Donald Trump and Bernie Sanders represent two sides of the same coin. Both men have tapped into a deep anger — a discontent — in the public mood. Little seems to be going right. America appears in decline under a disengaged president. We can't seem to win wars, or know why we are fighting them. People are afraid of losing their jobs or unable to find one. While the Treasury takes in record amounts of money from working people, it outspends its income. Mr. Sanders and Hillary Clinton want to spend (and borrow) even more.
Why the anger? Is it justified and more importantly, is anger a winning strategy?
Our anger should be directed less at politicians (although many are deservedly targets) and more at ourselves for expecting more from government than it can deliver. When the Founders pursued liberty, their intention was not only liberation from an oppressive English monarchy, but liberty for themselves and their posterity. With liberty comes responsibility. John Adams warned: "Posterity! You will never know how much it cost the present generation, to preserve your freedom! I hope you will make a good use of it."
We have not made good use of it, but we are blaming the wrong people. The politicians care mostly about their careers. They will increasingly provide "benefits" in exchange for votes. Republicans, who promised to end the gravy train, or at a minimum, slow it down, have done little to reduce the spending spree. And so voters are angry at Republicans.
Democrats have not reduced poverty or elevated the middle class, despite record amounts of spending on "anti-poverty" programs and empty promises to support those who languish between wealth and poverty. And so Bernie Sanders and his growing number of followers are angry at them.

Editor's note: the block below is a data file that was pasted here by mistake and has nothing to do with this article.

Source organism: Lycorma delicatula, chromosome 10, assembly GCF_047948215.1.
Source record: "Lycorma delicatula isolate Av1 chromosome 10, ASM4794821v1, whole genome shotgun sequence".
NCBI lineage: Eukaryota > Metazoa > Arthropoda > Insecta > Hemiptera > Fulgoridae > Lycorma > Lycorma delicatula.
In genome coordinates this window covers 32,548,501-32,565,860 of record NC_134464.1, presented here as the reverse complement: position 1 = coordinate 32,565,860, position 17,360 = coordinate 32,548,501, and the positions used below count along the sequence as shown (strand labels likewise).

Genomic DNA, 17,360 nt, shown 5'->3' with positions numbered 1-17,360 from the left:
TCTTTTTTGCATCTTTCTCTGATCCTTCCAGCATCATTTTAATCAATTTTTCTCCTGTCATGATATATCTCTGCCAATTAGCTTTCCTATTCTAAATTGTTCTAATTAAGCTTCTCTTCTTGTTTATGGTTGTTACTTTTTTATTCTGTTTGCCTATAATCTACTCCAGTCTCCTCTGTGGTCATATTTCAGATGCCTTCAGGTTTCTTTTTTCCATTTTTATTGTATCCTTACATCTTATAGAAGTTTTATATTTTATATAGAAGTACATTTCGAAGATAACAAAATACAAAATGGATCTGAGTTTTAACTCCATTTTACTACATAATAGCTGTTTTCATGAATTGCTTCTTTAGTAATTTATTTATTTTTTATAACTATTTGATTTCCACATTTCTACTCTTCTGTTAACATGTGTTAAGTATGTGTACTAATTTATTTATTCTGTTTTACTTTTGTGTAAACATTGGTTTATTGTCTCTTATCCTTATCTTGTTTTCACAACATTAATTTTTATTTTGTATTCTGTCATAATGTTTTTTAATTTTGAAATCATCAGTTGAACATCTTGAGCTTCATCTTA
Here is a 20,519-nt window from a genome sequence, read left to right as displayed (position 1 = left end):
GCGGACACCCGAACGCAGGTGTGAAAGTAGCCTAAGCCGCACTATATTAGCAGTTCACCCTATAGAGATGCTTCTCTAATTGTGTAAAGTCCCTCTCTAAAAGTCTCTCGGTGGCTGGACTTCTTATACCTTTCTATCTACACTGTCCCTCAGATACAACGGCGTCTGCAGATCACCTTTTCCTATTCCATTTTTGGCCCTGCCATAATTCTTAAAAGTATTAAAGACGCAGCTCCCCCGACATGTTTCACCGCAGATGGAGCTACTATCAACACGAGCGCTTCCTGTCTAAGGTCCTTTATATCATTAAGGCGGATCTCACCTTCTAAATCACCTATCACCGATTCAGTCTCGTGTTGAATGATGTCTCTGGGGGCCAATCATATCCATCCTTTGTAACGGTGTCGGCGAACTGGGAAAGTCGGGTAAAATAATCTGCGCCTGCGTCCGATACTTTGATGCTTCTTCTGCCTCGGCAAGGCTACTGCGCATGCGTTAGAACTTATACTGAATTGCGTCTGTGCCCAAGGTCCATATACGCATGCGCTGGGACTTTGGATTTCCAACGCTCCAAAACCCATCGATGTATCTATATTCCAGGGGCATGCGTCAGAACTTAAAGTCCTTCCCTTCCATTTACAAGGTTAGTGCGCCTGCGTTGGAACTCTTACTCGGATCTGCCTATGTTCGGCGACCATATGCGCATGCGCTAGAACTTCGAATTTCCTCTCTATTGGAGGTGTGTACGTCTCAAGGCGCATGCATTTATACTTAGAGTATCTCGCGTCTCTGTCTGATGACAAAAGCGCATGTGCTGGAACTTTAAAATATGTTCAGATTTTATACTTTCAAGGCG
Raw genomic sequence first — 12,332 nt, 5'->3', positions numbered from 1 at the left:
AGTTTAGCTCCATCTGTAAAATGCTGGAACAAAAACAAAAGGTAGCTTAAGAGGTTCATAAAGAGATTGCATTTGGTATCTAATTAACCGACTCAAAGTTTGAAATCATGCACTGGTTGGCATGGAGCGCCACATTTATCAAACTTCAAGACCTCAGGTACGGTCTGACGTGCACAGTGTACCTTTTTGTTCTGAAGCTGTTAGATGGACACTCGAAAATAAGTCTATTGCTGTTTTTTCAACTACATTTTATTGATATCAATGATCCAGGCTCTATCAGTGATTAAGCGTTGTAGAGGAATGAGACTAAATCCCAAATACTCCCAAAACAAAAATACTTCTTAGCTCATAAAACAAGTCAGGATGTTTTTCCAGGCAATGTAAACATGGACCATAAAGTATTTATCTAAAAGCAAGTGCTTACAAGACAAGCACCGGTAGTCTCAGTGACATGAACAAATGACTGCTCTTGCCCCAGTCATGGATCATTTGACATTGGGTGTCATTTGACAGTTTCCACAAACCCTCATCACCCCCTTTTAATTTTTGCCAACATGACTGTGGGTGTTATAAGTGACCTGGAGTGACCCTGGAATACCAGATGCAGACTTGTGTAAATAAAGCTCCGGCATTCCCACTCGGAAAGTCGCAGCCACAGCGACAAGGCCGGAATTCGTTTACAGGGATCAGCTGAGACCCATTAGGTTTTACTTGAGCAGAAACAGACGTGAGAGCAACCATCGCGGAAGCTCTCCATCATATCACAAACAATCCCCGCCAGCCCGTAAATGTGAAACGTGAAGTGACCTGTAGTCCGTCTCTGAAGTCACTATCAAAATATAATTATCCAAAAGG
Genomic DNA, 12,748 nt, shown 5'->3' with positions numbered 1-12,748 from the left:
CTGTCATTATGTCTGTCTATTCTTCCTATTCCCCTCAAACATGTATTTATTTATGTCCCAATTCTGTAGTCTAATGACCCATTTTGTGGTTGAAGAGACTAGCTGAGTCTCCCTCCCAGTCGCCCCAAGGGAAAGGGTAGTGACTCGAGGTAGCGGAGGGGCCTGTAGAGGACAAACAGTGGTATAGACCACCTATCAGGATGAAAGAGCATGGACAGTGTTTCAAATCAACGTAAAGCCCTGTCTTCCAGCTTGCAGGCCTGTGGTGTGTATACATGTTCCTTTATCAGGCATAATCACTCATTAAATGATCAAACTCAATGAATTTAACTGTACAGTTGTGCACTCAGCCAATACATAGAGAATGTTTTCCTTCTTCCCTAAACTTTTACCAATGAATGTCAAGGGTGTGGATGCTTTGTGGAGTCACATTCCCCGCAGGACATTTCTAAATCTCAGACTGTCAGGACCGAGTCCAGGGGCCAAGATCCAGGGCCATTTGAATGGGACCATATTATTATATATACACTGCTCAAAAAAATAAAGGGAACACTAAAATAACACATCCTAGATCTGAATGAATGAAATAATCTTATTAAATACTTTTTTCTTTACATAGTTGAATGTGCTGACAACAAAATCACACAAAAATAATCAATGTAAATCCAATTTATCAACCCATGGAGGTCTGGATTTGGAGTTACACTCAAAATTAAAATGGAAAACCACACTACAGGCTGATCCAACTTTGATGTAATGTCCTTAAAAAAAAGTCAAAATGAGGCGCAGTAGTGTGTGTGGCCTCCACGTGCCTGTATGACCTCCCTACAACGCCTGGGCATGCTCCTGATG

Where is the politician who will say "enough"? Where is the politician who will tell voters, "We can't do more for you than you can do for yourself"? Character doesn't come from Washington; it comes from within each individual. That is a message that might still resonate in a country where the Puritan ethic runs deep in its DNA.
In sports, boundaries determine the limits of a playing field and rules define how the game is played. The Constitution was written to put boundaries on government and provide the maximum amount of liberty under the law to its citizens. Thomas Jefferson made that point in 1801 when he said, "a wise and frugal government, which shall restrain men from injuring one another, shall leave them otherwise free to regulate their own pursuits of industry and improvement, and shall not take from the mouth of labor the bread it has earned — this is the sum of good government."
Government has become dysfunctional because it has exceeded its constitutional boundaries. That's why liberals and conservatives are discontented, though for different reasons. The left wants more of what's not working, and the right wants less, but because of its timidity hasn't made its case.
Perhaps that's why a proposal for an "Article 5" constitutional convention to put government back within its constitutional boundaries appears to be gaining momentum. According to the Balanced Budget Amendment Task Force, which tracks petitions, 27 states have filed active petitions with Congress. Seven more are needed.
Franklin Roosevelt, who more than any other U.S. president expanded the power and cost of government, said in 1938: "Let us never forget that government is ourselves and not an alien power over us. The ultimate rulers of our democracy are not a president and senators and congressmen and government officials but the voters of this country."
So, if you are discontented with government, look in the mirror and discover the person most responsible for expecting too much from government and too little from yourself.
Cal Thomas is America's most widely syndicated op-ed columnist. He joined Fox News Channel in 1997 as a political contributor. His latest book is "What Works: Common Sense Solutions for a Stronger America" is available in bookstores now. Readers may email Cal Thomas at firstname.lastname@example.org.